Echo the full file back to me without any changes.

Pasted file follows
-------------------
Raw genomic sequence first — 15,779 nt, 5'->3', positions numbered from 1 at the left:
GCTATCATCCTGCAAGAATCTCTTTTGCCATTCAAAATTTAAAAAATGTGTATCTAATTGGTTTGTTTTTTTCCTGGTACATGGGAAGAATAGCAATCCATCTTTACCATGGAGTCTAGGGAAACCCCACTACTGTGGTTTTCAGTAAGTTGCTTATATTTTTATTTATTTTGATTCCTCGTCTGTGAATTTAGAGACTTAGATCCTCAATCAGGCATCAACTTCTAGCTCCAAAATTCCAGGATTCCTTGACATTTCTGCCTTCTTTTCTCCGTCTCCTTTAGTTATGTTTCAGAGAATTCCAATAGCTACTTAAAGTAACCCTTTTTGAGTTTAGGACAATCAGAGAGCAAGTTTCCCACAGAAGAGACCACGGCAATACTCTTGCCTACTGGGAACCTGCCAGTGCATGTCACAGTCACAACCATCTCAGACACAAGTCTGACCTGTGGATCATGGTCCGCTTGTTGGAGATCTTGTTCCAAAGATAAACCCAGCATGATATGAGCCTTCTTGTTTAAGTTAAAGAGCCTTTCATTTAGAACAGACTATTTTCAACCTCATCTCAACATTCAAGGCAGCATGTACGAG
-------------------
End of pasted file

Raw genomic sequence first — 15,779 nt, 5'->3', positions numbered from 1 at the left:
GCTATCATCCTGCAAGAATCTCTTTTGCCATTCAAAATTTAAAAAATGTGTATCTAATTGGTTTGTTTTTTTCCTGGTACATGGGAAGAATAGCAATCCATCTTTACCATGGAGTCTAGGGAAACCCCACTACTGTGGTTTTCAGTAAGTTGCTTATATTTTTATTTATTTTGATTCCTCGTCTGTGAATTTAGAGACTTAGATCCTCAATCAGGCATCAACTTCTAGCTCCAAAATTCCAGGATTCCTTGACATTTCTGCCTTCTTTTCTCCGTCTCCTTTAGTTATGTTTCAGAGAATTCCAATAGCTACTTAAAGTAACCCTTTTTGAGTTTAGGACAATCAGAGAGCAAGTTTCCCACAGAAGAGACCACGGCAATACTCTTGCCTACTGGGAACCTGCCAGTGCATGTCACAGTCACAACCATCTCAGACACAAGTCTGACCTGTGGATCATGGTCCGCTTGTTGGAGATCTTGTTCCAAAGATAAACCCAGCATGATATGAGCCTTCTTGTTTAAGTTAAAGAGCCTTTCATTTAGAACAGACTATTTTCAACCTCATCTCAACATTCAAGGCAGCATGTACGAG